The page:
Gertrude Stein Stolen, 1954

Not her in the flesh, of course, but rather a bust that had been given to Rice by Jane Blaffer Owen in memory of her father, Robert Lee Blaffer, who had served as a Rice trustee. Here’s the story in the Chronicle, with some pointed comments from Mrs. Owen:

The photo in the Post story is priceless, with librarian Hardin Craig driving Miss Stein home from the police station. I wish he had buckled her in, though.

I believe we still have the bust but I don’t know where it’s kept these days. I interviewed Mrs. Owen in 2008, by the way, and she was still pretty irritated about this.

Bonus: Here’s the 1935 Thresher article about Blaffer’s election to the Rice board.

Extra Bonus:

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13 Responses to Gertrude Stein Stolen, 1954

  1. marmer01 says:

    Seat belts were rare to nonexistent in 1954. They only became required in 1967, and many people distrusted them then.

  2. William Casimir Visinsky says:

    Thanks for the very interesting blog today. I forwarded it to the Board of the Robert Lee Blaffer Foundation in New Harmony, Indiana.

    Mrs. Owen commissioned a beautiful work by Jacques Lipchitz in the Roofless Church. The Church and the sculpture were dedicated in 1960.

    http://robertleeblafferfoundation.org/

    Rice Design Alliance is organizing a trip this summer which includes a stop in New Harmony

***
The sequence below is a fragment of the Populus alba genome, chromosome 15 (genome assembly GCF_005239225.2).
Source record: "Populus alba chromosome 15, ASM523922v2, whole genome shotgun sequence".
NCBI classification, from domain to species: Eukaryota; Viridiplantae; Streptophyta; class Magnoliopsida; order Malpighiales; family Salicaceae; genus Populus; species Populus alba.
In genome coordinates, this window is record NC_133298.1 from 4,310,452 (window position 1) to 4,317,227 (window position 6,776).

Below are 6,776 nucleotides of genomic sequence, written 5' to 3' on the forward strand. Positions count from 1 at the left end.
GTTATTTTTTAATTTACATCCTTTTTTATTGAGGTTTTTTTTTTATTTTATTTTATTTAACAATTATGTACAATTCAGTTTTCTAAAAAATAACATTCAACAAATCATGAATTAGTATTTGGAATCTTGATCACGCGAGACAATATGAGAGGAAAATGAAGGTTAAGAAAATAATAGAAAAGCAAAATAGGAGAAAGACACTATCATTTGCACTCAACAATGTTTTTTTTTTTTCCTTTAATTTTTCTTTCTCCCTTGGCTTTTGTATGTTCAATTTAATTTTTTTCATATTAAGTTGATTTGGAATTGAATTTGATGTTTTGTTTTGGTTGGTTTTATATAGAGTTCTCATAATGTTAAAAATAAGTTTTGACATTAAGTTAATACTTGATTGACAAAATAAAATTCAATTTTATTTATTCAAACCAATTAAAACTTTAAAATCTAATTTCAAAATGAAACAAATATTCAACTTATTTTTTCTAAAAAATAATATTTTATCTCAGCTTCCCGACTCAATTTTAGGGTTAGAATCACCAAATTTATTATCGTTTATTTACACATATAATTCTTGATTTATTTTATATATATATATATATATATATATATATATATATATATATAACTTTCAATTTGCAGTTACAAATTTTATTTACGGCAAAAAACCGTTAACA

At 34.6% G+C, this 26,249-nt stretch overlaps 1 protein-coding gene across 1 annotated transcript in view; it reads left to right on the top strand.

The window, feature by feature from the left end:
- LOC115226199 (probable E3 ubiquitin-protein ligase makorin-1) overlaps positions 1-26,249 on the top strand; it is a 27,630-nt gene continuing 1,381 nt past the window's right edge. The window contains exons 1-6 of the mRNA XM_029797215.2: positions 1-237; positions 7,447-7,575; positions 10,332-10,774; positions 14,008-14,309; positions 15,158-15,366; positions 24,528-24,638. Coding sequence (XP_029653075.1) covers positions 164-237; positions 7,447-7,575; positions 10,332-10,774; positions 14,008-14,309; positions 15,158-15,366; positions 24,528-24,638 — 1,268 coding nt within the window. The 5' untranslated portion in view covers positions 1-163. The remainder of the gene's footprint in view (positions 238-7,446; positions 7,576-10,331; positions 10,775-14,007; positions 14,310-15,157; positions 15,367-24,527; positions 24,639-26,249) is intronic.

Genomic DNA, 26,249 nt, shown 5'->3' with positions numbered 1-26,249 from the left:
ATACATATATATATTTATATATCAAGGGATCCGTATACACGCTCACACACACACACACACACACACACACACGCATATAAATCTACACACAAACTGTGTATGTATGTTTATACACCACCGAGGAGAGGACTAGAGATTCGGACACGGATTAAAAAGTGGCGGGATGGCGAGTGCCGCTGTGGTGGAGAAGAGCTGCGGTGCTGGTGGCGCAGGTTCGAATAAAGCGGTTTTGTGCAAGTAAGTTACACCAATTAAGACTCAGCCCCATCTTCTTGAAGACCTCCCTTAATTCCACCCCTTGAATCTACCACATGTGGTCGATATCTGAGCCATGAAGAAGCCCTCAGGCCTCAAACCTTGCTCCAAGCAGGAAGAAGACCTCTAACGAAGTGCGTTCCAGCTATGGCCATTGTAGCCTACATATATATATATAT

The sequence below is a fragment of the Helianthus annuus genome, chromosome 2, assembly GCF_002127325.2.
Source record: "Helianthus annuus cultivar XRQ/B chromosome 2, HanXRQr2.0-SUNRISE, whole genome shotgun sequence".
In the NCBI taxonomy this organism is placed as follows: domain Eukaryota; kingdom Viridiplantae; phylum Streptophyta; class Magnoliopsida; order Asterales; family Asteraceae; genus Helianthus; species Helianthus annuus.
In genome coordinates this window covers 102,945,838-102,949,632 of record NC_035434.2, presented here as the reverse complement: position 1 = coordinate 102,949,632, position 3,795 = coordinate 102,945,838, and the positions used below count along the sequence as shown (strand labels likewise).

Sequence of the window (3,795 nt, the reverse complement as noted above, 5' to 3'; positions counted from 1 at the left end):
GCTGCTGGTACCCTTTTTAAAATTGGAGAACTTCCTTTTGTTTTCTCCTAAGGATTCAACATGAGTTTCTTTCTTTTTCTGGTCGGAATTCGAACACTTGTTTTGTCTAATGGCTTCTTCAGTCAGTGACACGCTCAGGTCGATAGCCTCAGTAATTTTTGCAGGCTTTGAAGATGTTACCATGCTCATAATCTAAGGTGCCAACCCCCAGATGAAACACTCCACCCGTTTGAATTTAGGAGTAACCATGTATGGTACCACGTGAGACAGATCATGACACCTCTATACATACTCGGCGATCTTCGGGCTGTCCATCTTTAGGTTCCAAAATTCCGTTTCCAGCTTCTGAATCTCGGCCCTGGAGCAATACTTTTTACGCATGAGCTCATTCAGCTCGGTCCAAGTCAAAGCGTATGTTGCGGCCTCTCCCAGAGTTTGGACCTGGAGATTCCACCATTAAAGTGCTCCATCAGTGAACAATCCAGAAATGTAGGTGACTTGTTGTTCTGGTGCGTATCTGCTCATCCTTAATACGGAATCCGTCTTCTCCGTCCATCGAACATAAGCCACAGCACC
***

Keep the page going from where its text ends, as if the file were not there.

https://mailchi.mp/rice/join-rice-design-alliance-as-we-tour-indiana?e=039032df53

    It is a beautiful town which carries on the spirit of Mrs. Owen.

    Bill Visinsky

  3. joni says:

    Marty beat me to it. I remember going with my dad to, I think K-Mart, to get after market add-on back seat belts for our 1962 Chrysler.

    • loki_the_bubba says:

      Our ’63 Rambler wagon had no seat belts and was so flexible that a rear door opened when my mom was going around a curve and I found my little self rolling down Stella Link with the laundry.

    • marmer01 says:

      Yes, it was unusual, because they had to be retrofitted to cars made within the past few years. We had to add them to our ’62 Rambler. Our ’67 Pontiac had them from the factory. And they were scary because they had no give at all.

  4. Galloway Hudson '60 says:

    Apparently, at the police station, there was something there.

  5. The two stories differ. Was the bust 2 times or 3 times life size?

  6. marmer01 says:

    Could she be in the Humanities Building?

  7. Katherine Eggert '84 says:

    If that bust is sitting in a closet somewhere, unloved and gathering dust, I’d be happy to take it off Rice’s hands. I promise to be very nice to Ms. Stein and to never paint her with watercolors or leave her off at the PD. Google “Jacques Lipchitz” (the alternative spelling) and “bronze” and “Sotheby’s” or “Christie’s,” and you’ll see why.

  8. Pingback: “We want to be big, but we also want to be good.” 1953 | Rice History Corner

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